Activism and Peace Work

Special Needs

Ableism is discrimination and social prejudice against people with disabilities or who are perceived to have disabilities. Ableism characterizes persons as defined by their disabilities and as inferior to the non-disabled. ~ Wikipedia

I made the mistake of reading comments on an Instagram post in favor of Alexandria Ocasio-Cortez. They were mostly positive. But, there was one naysayer who stood out for his initial lack of vitriol. He was just mildly snarky. But, it was like he had committed some heinous sin, instead of posting a disagreement rooted in ignorance.

He was immediately under attack. Mostly the responses remained as snarky comebacks. However, one of them made me cringe.

It sounds like your boss is good at hiring people with special needs.

I couldn’t scroll past without addressing it.

Back in the day, the insult used was, “retard,” frequently accompanied by a physically mocking action. Much like 45’s mocking actions regarding a reporter who experiences a physical disability.

Another one is, “riding the short bus.”

However you frame it, it’s showing a prejudice toward people with disabilities, especially intellectual ones.

How about how mental health challenges are referred to?

What are you, crazy?

Man, that was INSANE!

She’s so bipolar.

That one’s not right in the head.

Or the fact that so many movies and TV shows portray mental health patients as dangerous killers and all the shootings being reported as someone with mental illness, before an evaluation can be done?

The stigma and prejudices against people with physical, developmental, and mental disabilities is real and insidious. Just as we need to recognize, call out, and address racism, in all its forms, sexism, genderism, and sizism, we need to call out ableism.

It isn’t about political correctness, it’s about human rights.

For more on my perspective on ableism, go here.


A Travelling Smorgasboard Work Party for Peace

Let’s close out 2013 and bring in 2014 by having a Smorgasboard Party for Peace!

The theme for the final Monthly Peace Challenge by Kozo at Everyday Gurus is: Party On, Garth! We were challenged to plan a party that would promote peace throughout the world. Who would we invite? What music would we play? Who would we want for entertainment?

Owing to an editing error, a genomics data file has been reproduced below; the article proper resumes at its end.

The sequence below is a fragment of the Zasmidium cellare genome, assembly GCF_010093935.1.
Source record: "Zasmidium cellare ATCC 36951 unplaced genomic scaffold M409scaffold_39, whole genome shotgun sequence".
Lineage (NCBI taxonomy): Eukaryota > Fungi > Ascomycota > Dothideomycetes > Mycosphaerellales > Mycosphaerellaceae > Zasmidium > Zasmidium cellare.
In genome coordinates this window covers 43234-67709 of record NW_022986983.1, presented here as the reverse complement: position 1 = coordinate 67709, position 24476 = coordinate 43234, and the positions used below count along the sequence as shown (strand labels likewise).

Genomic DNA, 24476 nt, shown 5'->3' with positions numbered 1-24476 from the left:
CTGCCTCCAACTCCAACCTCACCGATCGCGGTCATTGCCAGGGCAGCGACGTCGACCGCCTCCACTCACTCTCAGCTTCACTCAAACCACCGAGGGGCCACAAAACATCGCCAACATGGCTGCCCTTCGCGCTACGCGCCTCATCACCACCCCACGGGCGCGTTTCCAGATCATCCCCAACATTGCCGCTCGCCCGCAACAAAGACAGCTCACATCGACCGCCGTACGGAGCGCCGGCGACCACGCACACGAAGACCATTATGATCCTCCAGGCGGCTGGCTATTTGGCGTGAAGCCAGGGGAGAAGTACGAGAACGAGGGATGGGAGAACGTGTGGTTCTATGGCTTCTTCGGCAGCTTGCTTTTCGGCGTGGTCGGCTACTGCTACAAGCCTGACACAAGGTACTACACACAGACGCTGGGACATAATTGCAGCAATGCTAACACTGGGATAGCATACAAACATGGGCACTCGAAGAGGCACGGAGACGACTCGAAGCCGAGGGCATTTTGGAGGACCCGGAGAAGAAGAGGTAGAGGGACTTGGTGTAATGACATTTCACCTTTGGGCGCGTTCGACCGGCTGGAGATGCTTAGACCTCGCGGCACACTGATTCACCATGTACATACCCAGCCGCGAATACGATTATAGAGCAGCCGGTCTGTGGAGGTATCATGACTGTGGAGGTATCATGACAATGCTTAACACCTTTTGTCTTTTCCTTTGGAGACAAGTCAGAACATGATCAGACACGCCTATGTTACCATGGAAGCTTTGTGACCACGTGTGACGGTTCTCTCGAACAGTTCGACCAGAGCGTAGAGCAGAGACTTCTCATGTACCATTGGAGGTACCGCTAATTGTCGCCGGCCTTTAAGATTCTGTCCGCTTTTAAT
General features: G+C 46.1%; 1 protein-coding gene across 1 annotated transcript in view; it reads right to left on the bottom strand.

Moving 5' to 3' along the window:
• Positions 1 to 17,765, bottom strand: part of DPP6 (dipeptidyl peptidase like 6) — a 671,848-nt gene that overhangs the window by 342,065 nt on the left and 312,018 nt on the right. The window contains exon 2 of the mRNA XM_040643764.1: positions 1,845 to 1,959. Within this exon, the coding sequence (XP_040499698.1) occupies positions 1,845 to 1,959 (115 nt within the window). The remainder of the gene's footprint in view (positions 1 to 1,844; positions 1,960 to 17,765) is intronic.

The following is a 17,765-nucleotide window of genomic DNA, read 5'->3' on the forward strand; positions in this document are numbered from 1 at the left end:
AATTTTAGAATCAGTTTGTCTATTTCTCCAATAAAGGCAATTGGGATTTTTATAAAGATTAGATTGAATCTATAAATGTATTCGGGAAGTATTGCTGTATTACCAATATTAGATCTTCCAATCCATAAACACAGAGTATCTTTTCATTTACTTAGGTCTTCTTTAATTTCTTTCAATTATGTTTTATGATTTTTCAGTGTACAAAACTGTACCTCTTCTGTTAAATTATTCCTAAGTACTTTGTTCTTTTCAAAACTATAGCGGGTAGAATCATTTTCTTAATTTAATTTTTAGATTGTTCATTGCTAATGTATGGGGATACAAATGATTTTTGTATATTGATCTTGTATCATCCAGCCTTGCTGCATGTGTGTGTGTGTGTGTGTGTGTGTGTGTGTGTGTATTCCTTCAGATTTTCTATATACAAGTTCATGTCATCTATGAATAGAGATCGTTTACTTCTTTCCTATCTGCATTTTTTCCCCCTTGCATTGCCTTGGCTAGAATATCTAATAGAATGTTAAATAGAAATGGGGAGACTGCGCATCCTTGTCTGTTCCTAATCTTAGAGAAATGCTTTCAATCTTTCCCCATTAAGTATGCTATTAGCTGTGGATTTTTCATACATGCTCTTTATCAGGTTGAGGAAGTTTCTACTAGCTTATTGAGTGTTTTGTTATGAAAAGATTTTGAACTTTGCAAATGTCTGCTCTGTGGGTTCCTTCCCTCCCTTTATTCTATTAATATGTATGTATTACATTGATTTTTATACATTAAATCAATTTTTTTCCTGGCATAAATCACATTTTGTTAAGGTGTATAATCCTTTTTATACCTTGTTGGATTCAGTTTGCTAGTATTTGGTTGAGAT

I’m not a party person. The thought of parties kind of leaves me in a cold sweat of anxious panic. I don’t do well in crowds. I get overwhelmed by the contrasting and conflicting cacophony of sound, sight, and smell. I like low-key events where there is space to move, room to breathe, and an openess of thought and mind for people of differing backgrounds to come together and explore each other’s ideas and experiences. I enjoy exploring the environment of the host: seeing the pictures, art, furnishings, and memorabilia the host has around. I also enjoy seeing and learning about the mundanities of the host’s life and experiences.

I suspect that if more people took the time to get to know these things about others in the world, instead of pushing personal agendas of accomplishment and aspiration, we might co-exist a bit more peacefully.

I once heard of a kind of travelling party where various people within a community hosted an open-house style of party on the same night or succeeding nights. The premise was that people attending could spend time visiting each location, getting a bit more familiar with the hosts and those in attendance at the same time. It kind of reminds me of attending a school’s open house where the students do special projects and put together special portfolios in each of their classes. Then, their families visit each classroom and view, not only their student’s contributions, but get to see the contributions of their classmates, become familiar with the teacher and the subject at the same time.